8. Ducati Paso 750 - 
The Paso 750 was the result of Massimo's joining at Ducati after Cagiva have bought it. Named after racer Renzo Pasolini who lost his life in the 1973 Italian GP, the Paso was significant for a number of reasons. First, the Paso incorporated a new design that enclosed all of the motorcycle’s mechanical bits, including the 750cc Twin, underneath the bodywork. It also used a chromoly steel square-tube frame instead of the trellis design Ducati is known for today. The Paso was a departure for motorcycle design of the time, and some might even say it influenced the design Honda copied for its Hurricane line. Unfortunately, this bold new design only saw marginal success on the sales floor.

7. Ducati 851/888 - 
The 851/888 cemented Tamburini's arrival at Ducati. Like the Paso before it, Tamburini was more involved with the styling of the 851 rather than the design of the whole motorcycle. With that said, the 851 perfected the fully enclosed motif of the Paso, making it look less bulbous while still leaving the bystander – and competition – wondering what lies beneath that bodywork. The 851/888 also deserves special recognition, as Marco Lucchinelli took it to victory in the newly developed World Superbike series’ first weekend.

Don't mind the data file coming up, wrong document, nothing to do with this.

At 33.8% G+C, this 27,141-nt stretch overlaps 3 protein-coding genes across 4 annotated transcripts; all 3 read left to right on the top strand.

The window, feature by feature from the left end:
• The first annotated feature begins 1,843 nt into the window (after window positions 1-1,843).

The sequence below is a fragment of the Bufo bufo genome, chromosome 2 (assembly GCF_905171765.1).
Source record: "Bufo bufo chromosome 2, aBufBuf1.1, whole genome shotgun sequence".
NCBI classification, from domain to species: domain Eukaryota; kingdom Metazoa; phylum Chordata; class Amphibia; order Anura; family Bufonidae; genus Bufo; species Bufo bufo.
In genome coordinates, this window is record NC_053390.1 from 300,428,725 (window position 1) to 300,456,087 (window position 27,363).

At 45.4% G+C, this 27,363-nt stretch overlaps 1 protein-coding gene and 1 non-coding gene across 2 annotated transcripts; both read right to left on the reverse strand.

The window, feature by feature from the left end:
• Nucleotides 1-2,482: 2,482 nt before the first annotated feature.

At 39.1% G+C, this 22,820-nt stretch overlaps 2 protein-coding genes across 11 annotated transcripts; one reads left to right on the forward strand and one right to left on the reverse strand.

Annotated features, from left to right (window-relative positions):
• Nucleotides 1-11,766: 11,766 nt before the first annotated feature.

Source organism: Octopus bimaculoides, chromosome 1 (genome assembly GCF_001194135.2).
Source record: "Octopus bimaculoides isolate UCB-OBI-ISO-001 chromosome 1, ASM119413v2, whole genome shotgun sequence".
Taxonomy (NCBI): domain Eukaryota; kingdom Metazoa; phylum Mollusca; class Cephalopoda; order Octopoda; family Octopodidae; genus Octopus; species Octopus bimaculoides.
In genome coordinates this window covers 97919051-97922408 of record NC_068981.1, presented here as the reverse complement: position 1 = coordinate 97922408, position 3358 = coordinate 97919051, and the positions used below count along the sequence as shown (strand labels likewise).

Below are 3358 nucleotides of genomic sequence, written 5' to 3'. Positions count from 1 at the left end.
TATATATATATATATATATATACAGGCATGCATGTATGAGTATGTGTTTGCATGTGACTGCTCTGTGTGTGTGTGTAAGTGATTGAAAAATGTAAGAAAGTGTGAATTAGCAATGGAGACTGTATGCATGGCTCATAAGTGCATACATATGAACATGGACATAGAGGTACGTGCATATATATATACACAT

6. Cagiva C589 - 
Cagiva tried its hand at 500cc grand prix racing. In the 1989 season, the C589, piloted by Randy Mamola and styled by Tamburini, featured such items as a horizontal shock and banana-style swingarm. However, the results were often lackluster, as the Cagiva lacked top-end speed. In an effort to gain some back, Tamburini designed a more aerodynamic fairing. The effort helped, but despite the marginal gains, the C589 was plagued by incorrect weight distribution and poor power delivery. Cagiva carried on in grand prix racing until 1994, when American John Kocinski's relatively consistent finishes (and a win) netted a respectable third-place in the championship.

5. MV Agusta F3 675 - 
The last design Tamburini had any influence on, the MV Agusta F3 675, is a landmark motorcycle of sorts for the Varese company. Marking its entry into the middleweight sportbike category, it was clear that cues from the F4 transitioned to its little brother, and yet the F3 has its own distinct personality. F3 seems a rather fitting sign-off for the legendary designer.

4. Bimota KB2 -